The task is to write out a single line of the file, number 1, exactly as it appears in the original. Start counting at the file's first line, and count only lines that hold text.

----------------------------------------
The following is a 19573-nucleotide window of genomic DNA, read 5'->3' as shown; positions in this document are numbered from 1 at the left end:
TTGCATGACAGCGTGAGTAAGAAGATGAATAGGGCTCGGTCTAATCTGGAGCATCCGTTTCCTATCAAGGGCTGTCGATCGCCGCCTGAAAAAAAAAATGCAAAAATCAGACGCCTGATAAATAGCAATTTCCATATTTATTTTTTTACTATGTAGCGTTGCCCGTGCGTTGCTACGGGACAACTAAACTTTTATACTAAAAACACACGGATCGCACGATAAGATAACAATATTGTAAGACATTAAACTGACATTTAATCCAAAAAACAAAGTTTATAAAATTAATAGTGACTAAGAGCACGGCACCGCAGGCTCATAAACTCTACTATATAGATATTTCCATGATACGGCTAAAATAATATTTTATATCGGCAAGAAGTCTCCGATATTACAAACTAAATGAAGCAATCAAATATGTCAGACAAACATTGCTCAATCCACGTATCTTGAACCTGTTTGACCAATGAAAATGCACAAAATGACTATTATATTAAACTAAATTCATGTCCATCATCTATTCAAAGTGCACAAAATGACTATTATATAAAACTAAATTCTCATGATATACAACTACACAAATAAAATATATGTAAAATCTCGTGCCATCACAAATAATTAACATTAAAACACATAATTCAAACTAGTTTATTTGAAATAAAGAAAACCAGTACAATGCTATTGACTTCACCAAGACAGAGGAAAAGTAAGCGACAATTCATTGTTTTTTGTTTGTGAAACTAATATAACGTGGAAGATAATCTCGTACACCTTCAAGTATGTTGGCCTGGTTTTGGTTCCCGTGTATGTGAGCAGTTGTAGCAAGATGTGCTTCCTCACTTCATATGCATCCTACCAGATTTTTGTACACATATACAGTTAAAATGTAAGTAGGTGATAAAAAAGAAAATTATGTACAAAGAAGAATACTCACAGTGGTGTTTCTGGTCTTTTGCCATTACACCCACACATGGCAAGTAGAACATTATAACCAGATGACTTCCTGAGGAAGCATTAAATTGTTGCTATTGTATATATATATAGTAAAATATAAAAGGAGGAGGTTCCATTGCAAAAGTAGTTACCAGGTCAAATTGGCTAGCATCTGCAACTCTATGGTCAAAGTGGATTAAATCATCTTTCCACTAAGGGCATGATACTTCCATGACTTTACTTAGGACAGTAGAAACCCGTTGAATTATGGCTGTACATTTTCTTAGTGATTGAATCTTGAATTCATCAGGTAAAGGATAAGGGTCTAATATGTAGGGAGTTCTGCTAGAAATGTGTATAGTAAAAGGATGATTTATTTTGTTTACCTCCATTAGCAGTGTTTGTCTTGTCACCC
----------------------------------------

The following is a 19573-nucleotide window of genomic DNA, read 5'->3' as shown; positions in this document are numbered from 1 at the left end: